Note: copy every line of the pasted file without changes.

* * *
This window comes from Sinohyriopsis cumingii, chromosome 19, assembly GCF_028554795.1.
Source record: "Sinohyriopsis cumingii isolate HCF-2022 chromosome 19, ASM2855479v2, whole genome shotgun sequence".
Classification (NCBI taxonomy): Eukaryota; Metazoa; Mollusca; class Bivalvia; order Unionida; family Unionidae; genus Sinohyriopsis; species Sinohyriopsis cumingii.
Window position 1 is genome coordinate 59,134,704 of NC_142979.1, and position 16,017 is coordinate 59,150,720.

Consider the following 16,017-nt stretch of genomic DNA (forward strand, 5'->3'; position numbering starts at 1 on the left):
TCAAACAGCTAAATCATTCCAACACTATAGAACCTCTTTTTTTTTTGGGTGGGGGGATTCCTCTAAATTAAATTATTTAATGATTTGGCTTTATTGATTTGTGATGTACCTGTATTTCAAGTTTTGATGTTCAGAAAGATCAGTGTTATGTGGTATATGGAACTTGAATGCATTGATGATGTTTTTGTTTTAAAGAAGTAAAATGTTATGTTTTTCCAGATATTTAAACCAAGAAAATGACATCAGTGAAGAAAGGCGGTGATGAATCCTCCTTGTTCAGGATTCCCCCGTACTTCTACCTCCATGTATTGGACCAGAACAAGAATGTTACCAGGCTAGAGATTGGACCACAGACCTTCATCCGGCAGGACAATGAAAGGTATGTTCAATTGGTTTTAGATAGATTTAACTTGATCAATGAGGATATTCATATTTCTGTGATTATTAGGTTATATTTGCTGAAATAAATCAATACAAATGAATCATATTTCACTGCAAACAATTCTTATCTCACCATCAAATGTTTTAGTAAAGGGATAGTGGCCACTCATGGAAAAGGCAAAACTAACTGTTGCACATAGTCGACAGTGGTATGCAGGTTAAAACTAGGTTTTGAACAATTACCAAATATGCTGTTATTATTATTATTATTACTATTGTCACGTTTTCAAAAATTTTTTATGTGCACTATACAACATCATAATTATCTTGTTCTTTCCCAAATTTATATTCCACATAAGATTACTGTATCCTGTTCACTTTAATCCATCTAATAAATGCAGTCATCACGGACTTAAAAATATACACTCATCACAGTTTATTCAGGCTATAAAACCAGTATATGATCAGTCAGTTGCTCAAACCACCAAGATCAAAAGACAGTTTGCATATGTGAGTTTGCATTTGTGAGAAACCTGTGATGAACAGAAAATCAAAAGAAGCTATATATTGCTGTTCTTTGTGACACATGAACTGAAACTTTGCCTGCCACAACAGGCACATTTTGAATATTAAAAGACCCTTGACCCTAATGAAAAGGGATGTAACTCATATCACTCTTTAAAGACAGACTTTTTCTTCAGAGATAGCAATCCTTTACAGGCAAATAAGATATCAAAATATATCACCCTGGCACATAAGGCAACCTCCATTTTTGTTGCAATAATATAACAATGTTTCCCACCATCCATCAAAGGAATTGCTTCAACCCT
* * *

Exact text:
This window comes from Sinohyriopsis cumingii, chromosome 19, assembly GCF_028554795.1.
Source record: "Sinohyriopsis cumingii isolate HCF-2022 chromosome 19, ASM2855479v2, whole genome shotgun sequence".
Classification (NCBI taxonomy): Eukaryota; Metazoa; Mollusca; class Bivalvia; order Unionida; family Unionidae; genus Sinohyriopsis; species Sinohyriopsis cumingii.
Window position 1 is genome coordinate 59,134,704 of NC_142979.1, and position 16,017 is coordinate 59,150,720.

Consider the following 16,017-nt stretch of genomic DNA (forward strand, 5'->3'; position numbering starts at 1 on the left):
TCAAACAGCTAAATCATTCCAACACTATAGAACCTCTTTTTTTTTTGGGTGGGGGGATTCCTCTAAATTAAATTATTTAATGATTTGGCTTTATTGATTTGTGATGTACCTGTATTTCAAGTTTTGATGTTCAGAAAGATCAGTGTTATGTGGTATATGGAACTTGAATGCATTGATGATGTTTTTGTTTTAAAGAAGTAAAATGTTATGTTTTTCCAGATATTTAAACCAAGAAAATGACATCAGTGAAGAAAGGCGGTGATGAATCCTCCTTGTTCAGGATTCCCCCGTACTTCTACCTCCATGTATTGGACCAGAACAAGAATGTTACCAGGCTAGAGATTGGACCACAGACCTTCATCCGGCAGGACAATGAAAGGTATGTTCAATTGGTTTTAGATAGATTTAACTTGATCAATGAGGATATTCATATTTCTGTGATTATTAGGTTATATTTGCTGAAATAAATCAATACAAATGAATCATATTTCACTGCAAACAATTCTTATCTCACCATCAAATGTTTTAGTAAAGGGATAGTGGCCACTCATGGAAAAGGCAAAACTAACTGTTGCACATAGTCGACAGTGGTATGCAGGTTAAAACTAGGTTTTGAACAATTACCAAATATGCTGTTATTATTATTATTATTACTATTGTCACGTTTTCAAAAATTTTTTATGTGCACTATACAACATCATAATTATCTTGTTCTTTCCCAAATTTATATTCCACATAAGATTACTGTATCCTGTTCACTTTAATCCATCTAATAAATGCAGTCATCACGGACTTAAAAATATACACTCATCACAGTTTATTCAGGCTATAAAACCAGTATATGATCAGTCAGTTGCTCAAACCACCAAGATCAAAAGACAGTTTGCATATGTGAGTTTGCATTTGTGAGAAACCTGTGATGAACAGAAAATCAAAAGAAGCTATATATTGCTGTTCTTTGTGACACATGAACTGAAACTTTGCCTGCCACAACAGGCACATTTTGAATATTAAAAGACCCTTGACCCTAATGAAAAGGGATGTAACTCATATCACTCTTTAAAGACAGACTTTTTCTTCAGAGATAGCAATCCTTTACAGGCAAATAAGATATCAAAATATATCACCCTGGCACATAAGGCAACCTCCATTTTTGTTGCAATAATATAACAATGTTTCCCACCATCCATCAAAGGAATTGCTTCAACCCT